Is Your Remodeling Firm Prepared for Disaster?

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When any type of disaster occurs, it can potentially wreak havoc on your business. Experts say that no matter what the cost or effort, it pays to be prepared. Here's how you can get started now.

August 01, 2009

Sidebars:

What does this cost?

Continuity of operations planning

Online disaster management resources

Like a menacing horror movie monster, disaster can morph into many unexpected forms. Hurricanes, tornadoes, terrorism and wildfires have wrought widespread devastation. It’s way too easy to become complacent and believe that a disaster, including even the crash of a critical computer hard drive, could “never happen to us.” As the old saying goes, $#!+ happens.

 

When it happens, it can wreak havoc on your remodeling business. Experts in the field of business continuity and disaster preparedness say that no matter what the cost or effort, it pays to be prepared.

Think about the consequences that a disaster might have on your business technological network. How many pieces of information are generated for each client’s remodeling project? How crucial are those contracts, work orders, schedules, payroll and tax records to your business? Imagine the impact if that information were lost.

Are remodeling firms prepared?

No survey has been done to determine the level of preparedness of remodeling or home building firms, but two recent surveys on business continuity and disaster preparedness indicate that businesses of any size may not be adequately prepared, if prepared at all.

The Ad Council on behalf of the U.S. Department of Homeland Security’s Ready Business group surveyed small businesses in October 2005 and found 92 percent of respondents said they believe it’s very or somewhat important for businesses to take steps to prepare for a catastrophic disaster. However, only 39 percent said their company has a plan in place in the event of such a disaster. Why? While many respondents acknowledge the value of preparedness, time, workforce and money constraints prohibit them from developing a plan.

In March 2008, Aberdeen Group, an information technology consulting agency, surveyed more than 150 end-user organizations, and results prove that Best-in-Class IT organizations have infrastructures that support rapid recovery of data and applications with minimal or no downtime. That assures business continuity even in the face of a severe event. While 62 percent of all the companies surveyed experienced between 1 and 5 business interruption events in the last 12 months, only 49 percent of the companies surveyed have had a business continuity strategy for more than 2 years, and 34 percent of those have yet to implement a solution.

“It’s hard to imagine that a company wouldn’t have a data backup system, but just backing up data alone doesn’t constitute a disaster recovery strategy,” says Jeffrey Hill, senior research analyst in Aberdeen’s Data Management and Storage practice. “In order for a recovery strategy to be effective, it needs to recover the right applications and data in a timely fashion. Put another way, how long an outage can a business tolerate before there is a tangible impact on operations?”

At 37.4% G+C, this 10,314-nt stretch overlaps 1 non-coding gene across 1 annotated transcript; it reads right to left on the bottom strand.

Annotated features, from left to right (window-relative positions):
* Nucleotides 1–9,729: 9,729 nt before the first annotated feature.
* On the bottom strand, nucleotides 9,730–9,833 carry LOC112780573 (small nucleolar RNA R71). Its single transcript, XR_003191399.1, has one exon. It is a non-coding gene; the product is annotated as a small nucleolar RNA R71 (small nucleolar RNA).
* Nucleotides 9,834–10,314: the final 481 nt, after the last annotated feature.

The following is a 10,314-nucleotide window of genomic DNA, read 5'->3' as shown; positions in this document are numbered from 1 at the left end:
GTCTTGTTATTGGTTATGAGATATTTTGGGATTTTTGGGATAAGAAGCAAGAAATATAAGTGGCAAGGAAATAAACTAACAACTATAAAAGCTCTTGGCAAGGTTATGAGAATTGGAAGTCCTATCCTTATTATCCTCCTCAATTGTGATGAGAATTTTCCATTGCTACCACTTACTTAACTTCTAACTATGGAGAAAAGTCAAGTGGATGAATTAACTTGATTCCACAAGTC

Mark W. Kinsey, president of Kinsey Consulting, based in Doylestown, Pa., is a Certified Remodeling Associate and Construction Risk Insurance specialist. His business focuses on contractors, both large and small. In his years of experience working with remodeling firms, he has found that most “don’t have a clue” when it comes to business continuity and disaster preparedness.

“It is absolutely critical to have a plan in place,” Kinsey maintains. “Think of your customer service, or your employees. What will they do should any type of disaster occur? Look at the volume of work you do on a daily, weekly or yearly basis. Imagine how much you would lose if your computer systems went out and weren’t backed up. What would happen to your plans, your proposals, your jobs completed? How are you going to do your accounting or your ordering? Records are a key component to any business, and they need to be protected.”

For business continuity planning purposes, Kinsey has a crisis planning worksheet that he gives to his clients. “It all starts with the basics. The questions are simple, but the answers can be very complex,” he says. “Each individual business is different, and the answers to these questions will be different for every business. It boils down to the impact that any type of disaster has on business interruption and business expense.”  

Kinsey says business continuity planning is an exercise that the C-suite (senior executives) needs to go through. “It can be fun but difficult,” he says. “It’s an exercise of hard decisions and 'what if’ scenarios that all business owners should go through.”

While having a plan in place might not get you any type of discount on insurance, Kinsey says that having one will put you in a much better light in the eyes of underwriters that provide coverage for businesses. “Having a business continuity plan in place shows underwriters that you are prepared to mitigate any loss should it occur,” he points out. “And that’s a good thing.”